When Barton H. “Buzz” Thompson Jr., JD/MBA ’76 (BA ’72), Robert E. Paradise Professor in Natural Resources Law and Perry L. McCarty Director of the Woods Institute for the Environment, joined the Class of 1990 at its reunion dinner last October, he asked those at his table what they had learned in law school that proved valuable after graduating. While he received many interesting answers that night, this one, which came via e-mail after the big weekend, stood out. Here is Pat Greene’s response to Buzz.
There are many things I think I learned from law school. Most of them are obvious, and I probably should have picked them up before I got to Stanford. I have tried to teach at least some of them to my children, and they in turn have tried to teach some of them to their friends (at least according to conversations I have overheard). Knowledge can be contagious. Just a few of the things I learned at law school, aside from actual law:
I learned to argue rationally and calmly. (This comes in amazingly handy when dealing with teenagers.) More importantly, I have learned to analyze the arguments of others, to separate wheat from chaff, and to not be swayed by demagoguery or appeals to emotion or prejudice. That skill is increasingly useful these days.
I learned to write, hopefully clearly and persuasively.
I learned that very few things in life are black or white. Some shades of gray are maybe darker than others, but they are still gray.
I learned that good people with honorable intent can look at the same problem and come up with wildly divergent answers. I learned that disagreement does not always mean some- one is wrong and, more importantly, that someone being “wrong” does not mean that they are “evil.” (One of the nicest things about attending alumni weekend was the reminder that there are still rational and thoughtful conservatives in this country.)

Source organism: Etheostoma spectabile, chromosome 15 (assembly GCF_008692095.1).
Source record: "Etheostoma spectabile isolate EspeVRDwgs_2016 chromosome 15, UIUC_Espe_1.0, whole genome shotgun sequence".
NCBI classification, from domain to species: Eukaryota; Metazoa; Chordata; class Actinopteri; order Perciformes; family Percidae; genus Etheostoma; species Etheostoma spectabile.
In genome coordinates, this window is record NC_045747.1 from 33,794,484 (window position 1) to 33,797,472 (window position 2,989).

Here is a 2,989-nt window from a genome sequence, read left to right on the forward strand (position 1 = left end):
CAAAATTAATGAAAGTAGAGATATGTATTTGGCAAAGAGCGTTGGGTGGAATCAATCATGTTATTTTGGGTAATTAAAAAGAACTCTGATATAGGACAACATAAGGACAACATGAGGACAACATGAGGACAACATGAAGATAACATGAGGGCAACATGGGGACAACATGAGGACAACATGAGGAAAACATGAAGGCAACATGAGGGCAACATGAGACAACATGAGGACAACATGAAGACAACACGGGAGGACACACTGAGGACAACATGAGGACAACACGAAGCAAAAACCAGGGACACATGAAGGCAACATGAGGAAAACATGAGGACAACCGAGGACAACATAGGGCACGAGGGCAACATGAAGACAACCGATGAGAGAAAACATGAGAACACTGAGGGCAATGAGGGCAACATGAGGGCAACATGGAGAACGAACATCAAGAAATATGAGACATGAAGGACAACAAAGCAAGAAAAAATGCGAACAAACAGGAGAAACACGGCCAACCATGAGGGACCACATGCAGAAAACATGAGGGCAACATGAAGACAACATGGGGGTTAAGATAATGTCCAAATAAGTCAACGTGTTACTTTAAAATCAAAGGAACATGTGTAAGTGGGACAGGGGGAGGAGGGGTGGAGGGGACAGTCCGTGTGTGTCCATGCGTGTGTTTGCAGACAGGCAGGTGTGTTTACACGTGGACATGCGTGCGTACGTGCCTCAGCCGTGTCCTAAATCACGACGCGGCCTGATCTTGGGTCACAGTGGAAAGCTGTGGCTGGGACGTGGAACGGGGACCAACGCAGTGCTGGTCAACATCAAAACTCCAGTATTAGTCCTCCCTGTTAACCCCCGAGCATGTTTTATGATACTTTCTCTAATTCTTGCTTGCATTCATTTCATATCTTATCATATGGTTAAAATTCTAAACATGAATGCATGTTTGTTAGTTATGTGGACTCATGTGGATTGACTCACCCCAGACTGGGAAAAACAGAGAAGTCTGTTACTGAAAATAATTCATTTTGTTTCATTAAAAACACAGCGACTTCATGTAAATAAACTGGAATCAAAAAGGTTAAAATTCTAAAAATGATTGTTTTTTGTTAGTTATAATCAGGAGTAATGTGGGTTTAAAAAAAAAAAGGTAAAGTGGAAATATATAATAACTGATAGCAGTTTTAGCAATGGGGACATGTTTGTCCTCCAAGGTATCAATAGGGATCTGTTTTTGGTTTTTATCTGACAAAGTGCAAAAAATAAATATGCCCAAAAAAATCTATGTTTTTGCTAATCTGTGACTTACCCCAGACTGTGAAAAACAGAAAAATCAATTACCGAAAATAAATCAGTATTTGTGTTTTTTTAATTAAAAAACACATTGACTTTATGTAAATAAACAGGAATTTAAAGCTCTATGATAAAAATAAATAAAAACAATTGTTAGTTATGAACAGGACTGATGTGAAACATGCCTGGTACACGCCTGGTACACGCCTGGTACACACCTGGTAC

I learned that the justice system is just that, a system, where the rules of the game often mean more than the outcome. But I also learned that the answer is not to give up on the sys- tem but to try to make the system more just.
I learned that rights not staunchly defended can be, if not lost, then watered down.
I learned not to take the Constitution for granted.
I learned that there are almost always externalities: that the “cost” of an item and its “price” are often radically different and that one of the most dangerous things we as a society do is to ignore this fact. I have learned to look for the hidden costs, whether they be in financial or human capital, and to point them out to others where possible.
Discussions of Prop. 65 and its effects taught me about the law of unintended consequences and never to vote for a ballot proposition unless I understand exactly what it is going to do.
I was reminded that law is a human creation and people are fallible and occasionally un- predictable. And that judges—and justices—are people.
I discovered that learning law irretrievably warps how you view the world around you.
So, all in all, I think my years at Stanford had a profound effect upon my life. I hope that answers your question.
—Pat Greene ’90